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H. puts in the forefront two points in which the Athenian story, dictated perhaps by unwillingness to admit defeat, differed from the Aeginetan, viz. (1) that the Athenians sent only one ship, (2) that they had no intention of making an armed attack, to which we get the Aeginetan answers in ch. 86. Meanwhile, the undisputed fact of the attempt to remove the statues is thrust away into a relative clause, οἳ πεμφθέντες.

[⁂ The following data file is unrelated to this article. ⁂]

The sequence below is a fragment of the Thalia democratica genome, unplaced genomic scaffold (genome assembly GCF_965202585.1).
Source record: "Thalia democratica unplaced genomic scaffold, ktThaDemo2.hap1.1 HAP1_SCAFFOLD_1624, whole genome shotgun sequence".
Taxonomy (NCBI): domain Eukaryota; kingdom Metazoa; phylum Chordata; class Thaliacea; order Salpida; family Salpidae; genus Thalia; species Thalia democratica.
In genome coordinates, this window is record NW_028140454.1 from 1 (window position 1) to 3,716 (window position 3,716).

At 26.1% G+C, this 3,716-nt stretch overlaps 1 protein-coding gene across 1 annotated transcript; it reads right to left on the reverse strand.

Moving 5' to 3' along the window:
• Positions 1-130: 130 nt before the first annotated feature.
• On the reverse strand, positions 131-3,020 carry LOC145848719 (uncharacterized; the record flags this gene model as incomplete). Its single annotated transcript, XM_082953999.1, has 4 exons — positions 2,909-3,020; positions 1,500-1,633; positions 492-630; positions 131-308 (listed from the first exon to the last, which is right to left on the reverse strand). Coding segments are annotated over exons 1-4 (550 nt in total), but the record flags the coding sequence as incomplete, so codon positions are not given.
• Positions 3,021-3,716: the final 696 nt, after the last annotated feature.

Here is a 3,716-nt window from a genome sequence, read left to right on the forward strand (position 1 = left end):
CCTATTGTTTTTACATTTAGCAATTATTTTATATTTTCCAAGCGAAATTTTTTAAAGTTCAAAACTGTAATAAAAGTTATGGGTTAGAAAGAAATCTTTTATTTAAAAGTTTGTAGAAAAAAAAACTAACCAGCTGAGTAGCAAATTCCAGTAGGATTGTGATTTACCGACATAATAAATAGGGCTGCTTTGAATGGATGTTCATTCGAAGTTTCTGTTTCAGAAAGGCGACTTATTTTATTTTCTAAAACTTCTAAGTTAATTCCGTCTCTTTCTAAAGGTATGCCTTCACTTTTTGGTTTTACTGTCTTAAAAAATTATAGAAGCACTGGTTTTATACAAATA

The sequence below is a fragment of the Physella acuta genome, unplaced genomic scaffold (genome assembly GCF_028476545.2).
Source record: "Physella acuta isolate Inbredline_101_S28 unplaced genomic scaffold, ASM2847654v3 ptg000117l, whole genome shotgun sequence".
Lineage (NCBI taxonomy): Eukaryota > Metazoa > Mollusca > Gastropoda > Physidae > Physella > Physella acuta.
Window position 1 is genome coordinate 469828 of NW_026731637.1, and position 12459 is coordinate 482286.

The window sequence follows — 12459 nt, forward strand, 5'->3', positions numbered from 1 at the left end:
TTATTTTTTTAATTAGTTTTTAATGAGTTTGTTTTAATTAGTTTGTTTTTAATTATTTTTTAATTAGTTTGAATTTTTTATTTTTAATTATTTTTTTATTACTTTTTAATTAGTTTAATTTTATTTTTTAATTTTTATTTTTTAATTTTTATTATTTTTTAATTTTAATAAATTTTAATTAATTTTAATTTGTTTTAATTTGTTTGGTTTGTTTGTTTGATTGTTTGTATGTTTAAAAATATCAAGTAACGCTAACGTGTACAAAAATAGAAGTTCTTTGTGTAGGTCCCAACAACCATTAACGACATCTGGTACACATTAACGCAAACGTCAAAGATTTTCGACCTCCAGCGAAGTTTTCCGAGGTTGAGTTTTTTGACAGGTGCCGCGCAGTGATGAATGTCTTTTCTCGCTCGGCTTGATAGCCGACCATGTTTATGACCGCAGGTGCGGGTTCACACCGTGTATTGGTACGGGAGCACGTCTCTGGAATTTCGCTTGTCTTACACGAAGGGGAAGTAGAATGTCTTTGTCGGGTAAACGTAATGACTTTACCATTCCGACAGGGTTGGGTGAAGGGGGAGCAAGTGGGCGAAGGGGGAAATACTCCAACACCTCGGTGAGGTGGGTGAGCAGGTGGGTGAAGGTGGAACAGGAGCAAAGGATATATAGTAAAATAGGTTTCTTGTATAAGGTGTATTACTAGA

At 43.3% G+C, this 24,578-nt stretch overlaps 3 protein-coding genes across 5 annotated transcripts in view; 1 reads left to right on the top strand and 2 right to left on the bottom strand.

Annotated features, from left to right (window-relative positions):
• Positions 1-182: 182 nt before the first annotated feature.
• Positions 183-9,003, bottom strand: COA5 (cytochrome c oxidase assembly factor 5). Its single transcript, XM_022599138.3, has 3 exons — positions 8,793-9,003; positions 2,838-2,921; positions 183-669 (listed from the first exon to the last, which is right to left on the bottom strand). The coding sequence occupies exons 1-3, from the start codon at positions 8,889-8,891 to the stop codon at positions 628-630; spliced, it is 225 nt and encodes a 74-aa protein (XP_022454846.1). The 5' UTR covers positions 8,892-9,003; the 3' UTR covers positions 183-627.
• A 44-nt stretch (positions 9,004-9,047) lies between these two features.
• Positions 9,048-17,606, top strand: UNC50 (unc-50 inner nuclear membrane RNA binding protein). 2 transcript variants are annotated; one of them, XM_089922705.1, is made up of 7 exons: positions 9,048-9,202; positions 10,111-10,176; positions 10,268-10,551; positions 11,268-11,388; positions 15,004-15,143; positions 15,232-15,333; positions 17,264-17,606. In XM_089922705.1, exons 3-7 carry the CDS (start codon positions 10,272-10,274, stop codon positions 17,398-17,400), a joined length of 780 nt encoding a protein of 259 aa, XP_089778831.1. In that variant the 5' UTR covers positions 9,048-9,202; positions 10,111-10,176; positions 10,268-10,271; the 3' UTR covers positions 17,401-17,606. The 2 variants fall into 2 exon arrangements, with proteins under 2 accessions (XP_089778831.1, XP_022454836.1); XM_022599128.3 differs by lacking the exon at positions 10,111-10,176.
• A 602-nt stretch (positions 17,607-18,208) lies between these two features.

ἀλλοφρονῆσαι = here ‘were stunned, lost their wits’ (cf. Hom. Il. xxiii. 698), whereas in vii. 205. 3 = ‘with other thoughts’, as in Hom. Od. x. 374. Similarly ἀλλογνῶσαι in Hippocrates means ‘go mad’, but in H. i. 85. 3 ‘fail to recognize’. For the story in general compare that of the salvation of Delphi (viii. 37-40), those of the madness caused by Artemis (Paus. iii. 16. 9; vii. 19. 3), and above all the attempted rape of the statue of Hera from Samos, and the marvel by which it was prevented (Athen. 672 b). ἀνακομισθῆναι αὐτόν, ‘was conveyed back alone.’
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